A leading liver physician and heart charity have backed a Labour MSP's bid to make everyone in Scotland an organ donor unless they opt-out.

Glasgow MSP Anne McTaggart will today seek support from fellow MSPs for her proposed Organ Donation (Scotland) Member's Bill.

The Bill proposes to amend the current "opt-in" system of organ donation in Scotland, whereby those wishing to become a donor are encouraged to add their name to the NHS organ donation register.

The UK has one of the lowest organ donation rates in Europe and while only 5% of the population oppose organ donation in principle, less than 40% of people are registered as organ donors, according to Scottish Government research.

Ms McTaggart's proposals would mean that unless an adult had expressed an objection and 'opted-out' of the organ donation register, then their organ and tissue could be removed posthumously.

She said: "The truth is that people just don't get round to putting their names on the organ donation register, and this results in the deaths of three people every day across the UK.

"I've met too many heartbroken families to let this needless loss of life continue.

"For me, it's important that those who object still have the opportunity to opt-out and I strongly believe that the family should be consulted at the time of death to establish any objection of the deceased that had not been registered.

"We know that organ donation rates increase by 25-30% in countries where an opt-out system is introduced.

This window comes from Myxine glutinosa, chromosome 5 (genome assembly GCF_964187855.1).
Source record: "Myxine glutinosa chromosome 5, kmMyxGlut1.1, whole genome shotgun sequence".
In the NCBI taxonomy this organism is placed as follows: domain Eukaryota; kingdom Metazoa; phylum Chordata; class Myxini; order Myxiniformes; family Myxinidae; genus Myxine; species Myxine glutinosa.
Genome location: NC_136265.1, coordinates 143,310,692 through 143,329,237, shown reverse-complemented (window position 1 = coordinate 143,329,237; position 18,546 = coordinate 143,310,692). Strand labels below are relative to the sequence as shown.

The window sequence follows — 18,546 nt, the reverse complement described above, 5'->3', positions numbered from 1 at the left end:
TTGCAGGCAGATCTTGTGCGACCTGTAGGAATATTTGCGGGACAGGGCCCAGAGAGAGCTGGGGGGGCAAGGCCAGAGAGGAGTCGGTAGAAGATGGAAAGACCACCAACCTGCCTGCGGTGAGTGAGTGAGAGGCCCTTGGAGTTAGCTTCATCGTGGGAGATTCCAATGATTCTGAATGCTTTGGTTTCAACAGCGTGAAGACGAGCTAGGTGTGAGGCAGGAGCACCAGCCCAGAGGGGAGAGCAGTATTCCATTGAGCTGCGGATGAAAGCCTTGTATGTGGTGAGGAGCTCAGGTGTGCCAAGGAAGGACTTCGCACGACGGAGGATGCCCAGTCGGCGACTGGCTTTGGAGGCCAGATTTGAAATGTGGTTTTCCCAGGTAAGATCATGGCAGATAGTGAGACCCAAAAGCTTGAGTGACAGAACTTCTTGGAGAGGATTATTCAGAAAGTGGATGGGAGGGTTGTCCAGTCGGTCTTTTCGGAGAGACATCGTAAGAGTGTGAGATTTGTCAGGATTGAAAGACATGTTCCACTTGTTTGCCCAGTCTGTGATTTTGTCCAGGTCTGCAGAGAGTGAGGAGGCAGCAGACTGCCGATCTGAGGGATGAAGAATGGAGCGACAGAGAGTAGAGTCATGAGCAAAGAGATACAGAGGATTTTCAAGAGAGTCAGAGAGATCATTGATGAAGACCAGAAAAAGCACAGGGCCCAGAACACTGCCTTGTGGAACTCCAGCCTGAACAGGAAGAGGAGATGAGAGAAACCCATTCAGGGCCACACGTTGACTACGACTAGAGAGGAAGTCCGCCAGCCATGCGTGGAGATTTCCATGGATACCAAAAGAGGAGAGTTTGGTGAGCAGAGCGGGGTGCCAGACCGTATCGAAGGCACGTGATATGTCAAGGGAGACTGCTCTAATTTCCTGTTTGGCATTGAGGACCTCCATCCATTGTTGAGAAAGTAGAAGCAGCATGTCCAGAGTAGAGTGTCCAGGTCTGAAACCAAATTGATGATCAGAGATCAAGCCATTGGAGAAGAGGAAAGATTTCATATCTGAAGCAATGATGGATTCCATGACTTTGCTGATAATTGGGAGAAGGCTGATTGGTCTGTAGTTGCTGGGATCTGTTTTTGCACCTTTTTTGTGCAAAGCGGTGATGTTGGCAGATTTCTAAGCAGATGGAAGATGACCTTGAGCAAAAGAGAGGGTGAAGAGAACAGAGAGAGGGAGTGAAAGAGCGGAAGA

"My Bill would help to increase the number of organs available for transplantation, thereby saving lives and improving quality of lives for others. I hope that MSPs of all parties will see this as a valuable opportunity to help save lives and I look forward to receiving broad support for my proposals."

Dr Sue Robertson, a member of the BMA's Scottish Council and a renal physician, said: "The BMA has long been a supporter of a move to an opt-out system of organ donation, not only because we believe that it would have a positive effect on donation rates, but also because it gives added protection to those who do not wish to donate and makes it more likely that those who are willing to donate will be able to do so.

"There has been welcome progress in the number of people signing up to the Organ Donor Register and donation rates, but despite this rise, there are still people in Scotland waiting for an organ transplant. Some of these people will die while they are waiting, whilst others will have died without even reaching the list. We believe that more can be done and more lives can be saved."

David McColgan, policy and public affairs manager at British Heart Foundation Scotland, said: "Too many lives are being lost in the current system.

"To prevent families going through the heartache of losing a loved one, when a donor organ might save them, the law has to change. I also think that change to a soft opt-out system would encourage all of us to speak to our nearest and dearest about our views on organ donation so that our wishes are carried out."

Louise Cameron MSYP, chair of the Scottish Youth Parliament, said: "A substantial majority of the existing research shows that countries that use a soft opt-out system have hugely increased donor rates which, in turn, save lives.

"We strongly support the proposed legislation currently being brought forward by Anne McTaggart MSP and are delighted that the Bill has been lodged with the Scottish Parliament.

"We will work to ensure that the voices of young people are heard in relation to its development and passage through parliament and we would urge all MSPs to support it."